Title: Ariadnis (Erthe #1)
Author: Josh Martin
Publisher: Quercus Children’s Books
Format: E-ARC via Netgalley
Release Date: 9th February 2017
Description from Goodreads:
‘Back then I thought that if it weren’t for that cliff, our cities would be one and there would be no need for all this fierceness toward each other. But then I learned about pride and tradition and prophecy, and those things are harder than rock.’
Joomia and Aula are Chosen. They will never be normal. They can never be free.
On the last island on Erthe, Chosen Ones are destined to enter Ariadnis on the day they turn eighteen. There, they must undertake a mysterious and deadly challenge. For Joomia and Aula, this means competing against each other, to end the war that has seethed between their cities for nine generations.
As the day draws nearer, all thoughts are on the trial ahead. There’s no space for friendship. No time for love. However much the girls might crave them.
But how you prepare for a task you know nothing certain about? Nothing, except that you must win, at whatever cost, or lose everything.
Disclaimer: I received a digital copy of this book via Netgalley for the purpose of review. This has not influenced my views as expressed in this review.
Ariadnis is a unique novel which twists tropes to create a story which defys expectations. Just as I felt like I’d figured out where the story was going, new information comes to light, forcing you to reevaluate what you know. This is definitely one of those books where going in knowing very little is probably best. A big part of this story is the mystery of the world and its history. While it may feel a little confusing at first, that is the nature of this world, persist and you will be rewarded with an incredibly unique world.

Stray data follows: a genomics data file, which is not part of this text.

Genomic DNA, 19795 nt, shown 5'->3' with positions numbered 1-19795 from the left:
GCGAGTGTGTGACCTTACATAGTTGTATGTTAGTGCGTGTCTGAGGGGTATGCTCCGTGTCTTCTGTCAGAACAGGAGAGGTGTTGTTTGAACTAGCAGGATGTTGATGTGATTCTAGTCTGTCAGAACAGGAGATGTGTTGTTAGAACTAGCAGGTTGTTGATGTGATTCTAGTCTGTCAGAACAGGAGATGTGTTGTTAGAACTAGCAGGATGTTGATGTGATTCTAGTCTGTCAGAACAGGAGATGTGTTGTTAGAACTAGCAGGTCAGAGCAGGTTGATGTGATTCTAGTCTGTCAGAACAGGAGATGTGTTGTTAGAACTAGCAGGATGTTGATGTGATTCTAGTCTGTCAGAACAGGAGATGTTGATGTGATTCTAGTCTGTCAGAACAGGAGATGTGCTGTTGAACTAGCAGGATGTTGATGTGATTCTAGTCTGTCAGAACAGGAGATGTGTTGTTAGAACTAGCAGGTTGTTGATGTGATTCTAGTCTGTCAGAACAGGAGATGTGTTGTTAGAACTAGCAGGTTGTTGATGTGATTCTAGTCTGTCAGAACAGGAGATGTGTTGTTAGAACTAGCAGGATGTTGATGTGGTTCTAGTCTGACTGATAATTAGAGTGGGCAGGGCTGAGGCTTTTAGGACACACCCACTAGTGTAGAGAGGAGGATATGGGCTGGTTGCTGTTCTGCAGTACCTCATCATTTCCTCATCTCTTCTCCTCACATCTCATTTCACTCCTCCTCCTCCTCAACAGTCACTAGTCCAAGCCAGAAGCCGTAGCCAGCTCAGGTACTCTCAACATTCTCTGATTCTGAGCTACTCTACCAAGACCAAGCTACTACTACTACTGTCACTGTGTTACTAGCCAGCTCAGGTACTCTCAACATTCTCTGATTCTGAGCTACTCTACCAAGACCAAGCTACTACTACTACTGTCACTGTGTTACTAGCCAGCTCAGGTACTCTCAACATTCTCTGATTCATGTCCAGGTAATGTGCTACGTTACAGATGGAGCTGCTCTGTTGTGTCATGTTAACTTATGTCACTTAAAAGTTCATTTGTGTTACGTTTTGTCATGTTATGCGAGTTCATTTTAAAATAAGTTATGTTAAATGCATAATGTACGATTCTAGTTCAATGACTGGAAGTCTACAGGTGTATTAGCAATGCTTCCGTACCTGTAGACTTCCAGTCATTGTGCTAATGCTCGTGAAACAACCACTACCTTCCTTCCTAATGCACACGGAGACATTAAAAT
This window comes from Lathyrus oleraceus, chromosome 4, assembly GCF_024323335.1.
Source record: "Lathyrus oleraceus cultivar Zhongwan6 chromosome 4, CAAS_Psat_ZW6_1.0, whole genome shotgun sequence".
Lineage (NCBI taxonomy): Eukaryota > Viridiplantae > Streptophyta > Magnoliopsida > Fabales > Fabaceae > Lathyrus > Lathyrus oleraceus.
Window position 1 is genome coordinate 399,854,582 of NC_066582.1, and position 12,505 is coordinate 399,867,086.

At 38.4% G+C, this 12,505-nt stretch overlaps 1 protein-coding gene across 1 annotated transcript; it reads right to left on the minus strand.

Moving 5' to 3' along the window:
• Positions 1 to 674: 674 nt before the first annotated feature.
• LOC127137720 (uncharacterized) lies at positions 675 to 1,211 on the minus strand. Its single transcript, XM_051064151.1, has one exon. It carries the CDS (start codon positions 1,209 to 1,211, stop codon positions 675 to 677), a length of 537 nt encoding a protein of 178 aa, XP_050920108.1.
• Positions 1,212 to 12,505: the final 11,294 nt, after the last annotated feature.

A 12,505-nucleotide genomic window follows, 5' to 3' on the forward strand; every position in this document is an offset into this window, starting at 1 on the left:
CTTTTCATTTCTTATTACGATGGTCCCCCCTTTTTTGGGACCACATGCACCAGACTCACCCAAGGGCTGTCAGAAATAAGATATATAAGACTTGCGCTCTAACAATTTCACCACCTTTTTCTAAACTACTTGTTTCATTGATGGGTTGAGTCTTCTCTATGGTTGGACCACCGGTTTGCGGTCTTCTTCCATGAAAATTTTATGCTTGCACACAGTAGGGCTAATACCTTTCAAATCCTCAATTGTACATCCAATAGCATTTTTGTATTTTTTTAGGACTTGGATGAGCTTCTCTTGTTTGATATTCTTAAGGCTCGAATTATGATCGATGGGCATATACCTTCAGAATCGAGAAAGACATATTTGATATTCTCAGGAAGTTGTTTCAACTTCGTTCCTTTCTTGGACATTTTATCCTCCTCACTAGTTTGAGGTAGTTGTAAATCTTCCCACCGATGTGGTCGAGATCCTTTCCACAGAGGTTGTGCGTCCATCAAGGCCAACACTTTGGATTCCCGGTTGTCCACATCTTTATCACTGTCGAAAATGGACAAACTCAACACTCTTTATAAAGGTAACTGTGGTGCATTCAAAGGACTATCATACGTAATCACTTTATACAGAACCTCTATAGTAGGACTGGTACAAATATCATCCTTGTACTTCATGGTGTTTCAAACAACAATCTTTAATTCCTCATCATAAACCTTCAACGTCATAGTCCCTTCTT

The story is told across to points of view, the perspectives of the two chosen ones, Aula and Joomia. These girls have very distinct voices, and are incredibly well crafted characters with clear personalities and flaws. These girls are not the typical ‘perfect chosen ones’ you see time and time again. They are very real, they have flaws and fears and they definitely feel the burden of the expectations put on them. It was refreshing to see this trope turned into something more.
The world itself is somewhat of a mystery, I’m not going to say too much because of spoilers, but in simple terms, there are two cities which are divided. These cities are literally one on top of the other. How this works is so creative and different, and it will definitely stay with you, especially with all the vivid descriptions. The two cities were once at war due to their very different views on how they should live, and are now divided.
There are several thing that Josh Martin has done in this book that I wish were more common in the YA genre. Firstly this world is not heteronormative, one character has relationships with male and female characters, and another female character is attracted to other female characters. This is not presented as a big deal and there is very little angst involved. I need more of this. Also, in this book sex is handled very casually, not as a big deal. There is a very sex positive attitude, where characters express their desires clearly. I feel it’s also important to note that most of the characters are people of colour, and are clearly described as such throughout the text.
I really don’t want to say much else, I don’t want to spoil the story, as many of the twists were unexpected. I really enjoyed this book once I got into it, and I’ll definitely be reading it again before the sequel comes out. I feel like it’s one of those books where you pick up on different important details on a second read through. I gave this book 4 Stars.